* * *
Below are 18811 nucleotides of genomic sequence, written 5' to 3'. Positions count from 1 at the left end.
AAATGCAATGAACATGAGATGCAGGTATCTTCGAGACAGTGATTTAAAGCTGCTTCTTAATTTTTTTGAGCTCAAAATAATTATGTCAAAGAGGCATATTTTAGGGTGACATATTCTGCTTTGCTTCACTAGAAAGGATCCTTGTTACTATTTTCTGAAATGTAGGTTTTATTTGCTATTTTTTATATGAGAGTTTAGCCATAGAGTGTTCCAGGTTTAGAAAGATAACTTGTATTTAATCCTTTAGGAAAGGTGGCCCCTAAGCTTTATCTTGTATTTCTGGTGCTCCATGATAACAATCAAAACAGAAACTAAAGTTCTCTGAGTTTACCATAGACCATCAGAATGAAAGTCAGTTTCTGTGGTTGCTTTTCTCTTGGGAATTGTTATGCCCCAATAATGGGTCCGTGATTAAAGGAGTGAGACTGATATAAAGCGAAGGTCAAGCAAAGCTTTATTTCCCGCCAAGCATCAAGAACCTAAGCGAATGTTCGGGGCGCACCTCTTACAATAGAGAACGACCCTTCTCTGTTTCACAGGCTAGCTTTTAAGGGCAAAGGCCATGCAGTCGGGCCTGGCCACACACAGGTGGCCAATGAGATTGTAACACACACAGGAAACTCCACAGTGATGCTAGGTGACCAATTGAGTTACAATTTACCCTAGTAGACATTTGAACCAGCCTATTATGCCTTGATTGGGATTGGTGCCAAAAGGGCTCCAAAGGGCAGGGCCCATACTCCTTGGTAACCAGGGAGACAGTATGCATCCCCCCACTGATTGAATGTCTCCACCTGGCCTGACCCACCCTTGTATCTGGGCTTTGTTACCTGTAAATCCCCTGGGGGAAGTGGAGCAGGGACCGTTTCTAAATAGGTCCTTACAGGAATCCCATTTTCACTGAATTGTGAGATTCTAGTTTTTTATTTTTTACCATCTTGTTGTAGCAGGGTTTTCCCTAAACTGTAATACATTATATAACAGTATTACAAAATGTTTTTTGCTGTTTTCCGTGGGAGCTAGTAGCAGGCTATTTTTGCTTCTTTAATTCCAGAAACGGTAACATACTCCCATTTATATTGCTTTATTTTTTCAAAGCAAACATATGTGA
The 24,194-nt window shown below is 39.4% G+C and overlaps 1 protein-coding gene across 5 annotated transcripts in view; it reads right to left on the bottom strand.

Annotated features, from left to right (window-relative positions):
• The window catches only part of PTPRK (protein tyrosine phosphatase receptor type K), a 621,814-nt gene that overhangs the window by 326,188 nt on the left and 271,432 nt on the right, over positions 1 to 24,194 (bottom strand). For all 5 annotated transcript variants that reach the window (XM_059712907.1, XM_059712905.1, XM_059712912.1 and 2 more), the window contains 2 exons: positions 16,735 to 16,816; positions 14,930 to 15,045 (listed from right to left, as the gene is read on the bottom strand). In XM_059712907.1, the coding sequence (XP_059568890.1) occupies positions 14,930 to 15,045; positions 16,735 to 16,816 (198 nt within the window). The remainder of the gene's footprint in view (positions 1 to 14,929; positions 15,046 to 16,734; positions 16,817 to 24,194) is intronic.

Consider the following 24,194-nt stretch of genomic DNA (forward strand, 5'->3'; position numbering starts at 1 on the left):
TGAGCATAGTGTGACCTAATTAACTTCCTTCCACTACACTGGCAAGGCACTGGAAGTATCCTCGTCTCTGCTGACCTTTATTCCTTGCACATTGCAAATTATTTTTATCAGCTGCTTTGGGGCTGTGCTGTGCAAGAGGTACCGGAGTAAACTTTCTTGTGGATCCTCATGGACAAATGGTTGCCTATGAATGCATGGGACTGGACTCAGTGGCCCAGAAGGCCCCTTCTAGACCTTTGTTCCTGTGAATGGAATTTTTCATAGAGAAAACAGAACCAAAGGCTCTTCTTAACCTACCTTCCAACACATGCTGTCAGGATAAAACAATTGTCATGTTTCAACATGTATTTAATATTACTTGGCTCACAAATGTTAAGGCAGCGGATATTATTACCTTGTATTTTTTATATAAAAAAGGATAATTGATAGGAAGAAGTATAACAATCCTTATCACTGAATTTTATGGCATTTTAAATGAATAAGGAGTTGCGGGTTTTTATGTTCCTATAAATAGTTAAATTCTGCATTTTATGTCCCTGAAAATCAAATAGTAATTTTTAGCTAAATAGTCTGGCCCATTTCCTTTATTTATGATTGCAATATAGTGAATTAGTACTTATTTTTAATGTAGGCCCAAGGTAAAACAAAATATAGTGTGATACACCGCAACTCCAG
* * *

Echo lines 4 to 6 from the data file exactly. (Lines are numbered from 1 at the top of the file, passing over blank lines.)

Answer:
Annotated features, from left to right (window-relative positions):
• The window catches only part of PTPRK (protein tyrosine phosphatase receptor type K), a 621,814-nt gene that overhangs the window by 326,188 nt on the left and 271,432 nt on the right, over positions 1 to 24,194 (bottom strand). For all 5 annotated transcript variants that reach the window (XM_059712907.1, XM_059712905.1, XM_059712912.1 and 2 more), the window contains 2 exons: positions 16,735 to 16,816; positions 14,930 to 15,045 (listed from right to left, as the gene is read on the bottom strand). In XM_059712907.1, the coding sequence (XP_059568890.1) occupies positions 14,930 to 15,045; positions 16,735 to 16,816 (198 nt within the window). The remainder of the gene's footprint in view (positions 1 to 14,929; positions 15,046 to 16,734; positions 16,817 to 24,194) is intronic.

Consider the following 24,194-nt stretch of genomic DNA (forward strand, 5'->3'; position numbering starts at 1 on the left):